I’ve got a much better example. Fairfax Australia (owns the Dom Post) paid no tax at all last year on revenue of A$2.01 billion. That’s outrageous I’m sure the Dom Post agrees, and I look forward to them joining with the NZ Herald to campaign on their owners paying more tax. The fact it means they may have to sack a few editorial staff to afford their increased tax bills I’m sure is not what is preventing them from not being total hypocrites.
Or maybe the Dom Post will say you can’t compare them to Google and Apple because tax is paid on profits, not revenue. Well yes they are, so why the hell did the editorial not mention that actual profits made by Google and Apple in New Zealand? They made a conscious decision not to tell their readers that essential piece of information.
For the record I’m all for the IRD taking court action against tax avoidance that is artificial, as defined in the Tax Act. They do this on a regular basis. For example, they are battling APN (NZ Herald) for $48 million.
Some will argue that companies are entitled to minimise their taxes. Tax avoidance, after all, is legal, unlike tax evasion. Some even say that companies owe their loyalty only to shareholders, not the taxpayer, the government or their fellow citizens.
This is plainly wrong. Taxes provide the schools, hospitals, infrastructure and social services on which we all depend. Corporations benefit directly from state-funded education, research, roads, courts and public health programmes. So they should contribute to “the cost of civilisation”.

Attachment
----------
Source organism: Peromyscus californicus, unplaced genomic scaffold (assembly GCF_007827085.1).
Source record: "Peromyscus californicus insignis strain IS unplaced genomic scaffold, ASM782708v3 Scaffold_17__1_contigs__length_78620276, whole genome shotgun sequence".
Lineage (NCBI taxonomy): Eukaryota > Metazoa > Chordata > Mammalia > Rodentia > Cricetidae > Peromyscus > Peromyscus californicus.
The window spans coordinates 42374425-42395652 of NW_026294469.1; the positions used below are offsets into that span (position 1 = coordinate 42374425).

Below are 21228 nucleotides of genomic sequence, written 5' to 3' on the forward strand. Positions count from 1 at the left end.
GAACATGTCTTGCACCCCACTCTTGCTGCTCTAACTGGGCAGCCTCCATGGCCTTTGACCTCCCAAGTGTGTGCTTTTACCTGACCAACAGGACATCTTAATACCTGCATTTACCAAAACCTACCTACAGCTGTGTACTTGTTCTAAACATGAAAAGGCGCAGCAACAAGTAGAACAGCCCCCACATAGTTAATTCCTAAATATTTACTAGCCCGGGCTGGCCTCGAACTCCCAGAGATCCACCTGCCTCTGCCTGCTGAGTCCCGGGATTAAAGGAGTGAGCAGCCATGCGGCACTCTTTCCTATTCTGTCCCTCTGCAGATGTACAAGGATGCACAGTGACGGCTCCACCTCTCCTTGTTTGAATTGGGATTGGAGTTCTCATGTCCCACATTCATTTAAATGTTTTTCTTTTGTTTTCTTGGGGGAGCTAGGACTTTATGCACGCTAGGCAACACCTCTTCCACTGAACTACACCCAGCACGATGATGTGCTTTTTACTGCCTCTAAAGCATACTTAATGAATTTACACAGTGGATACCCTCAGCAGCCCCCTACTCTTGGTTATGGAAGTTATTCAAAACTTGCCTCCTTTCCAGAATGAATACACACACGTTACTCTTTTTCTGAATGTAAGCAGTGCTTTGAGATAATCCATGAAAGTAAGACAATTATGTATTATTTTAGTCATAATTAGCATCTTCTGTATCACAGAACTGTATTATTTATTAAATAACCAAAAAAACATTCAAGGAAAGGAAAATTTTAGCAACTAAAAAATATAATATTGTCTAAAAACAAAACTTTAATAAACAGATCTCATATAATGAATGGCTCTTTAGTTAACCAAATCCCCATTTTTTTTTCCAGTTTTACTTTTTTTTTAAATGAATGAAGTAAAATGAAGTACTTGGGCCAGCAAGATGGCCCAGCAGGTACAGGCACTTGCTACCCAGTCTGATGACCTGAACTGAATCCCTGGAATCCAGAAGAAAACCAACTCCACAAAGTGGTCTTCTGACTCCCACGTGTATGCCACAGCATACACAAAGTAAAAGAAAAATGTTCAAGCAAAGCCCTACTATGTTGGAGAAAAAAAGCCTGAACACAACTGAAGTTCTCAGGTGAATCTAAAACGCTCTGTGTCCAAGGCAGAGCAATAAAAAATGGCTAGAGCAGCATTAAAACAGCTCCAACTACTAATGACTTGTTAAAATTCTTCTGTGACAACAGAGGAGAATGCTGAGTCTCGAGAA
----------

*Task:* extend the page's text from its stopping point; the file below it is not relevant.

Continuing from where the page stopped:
I agree people should pay their taxes. Fairfax has paid no income tax in the last year. This means they are not contributing to the cost of civilisation. According to their editorial it doesn’t matter what their taxable profit is, as that may have been minimised by accountants. Amazon paid tax equal to 3% of their revenue. As the Dom Post seems to think you should pay tax on revenue, I think Fairfax should pay A$60 million immediately as their contribution to the cost of civilisation.Tags: Dominion Post, editorials, Fairfax, tax avoidance
Today’s Dom Post editorial is very weird. It links the Obama-Key round of golf to the US-NZ thaw in military exercises and that the US is trying to limit China’s influence in the Pacific. It goes on to warn about getting too chummy with the US.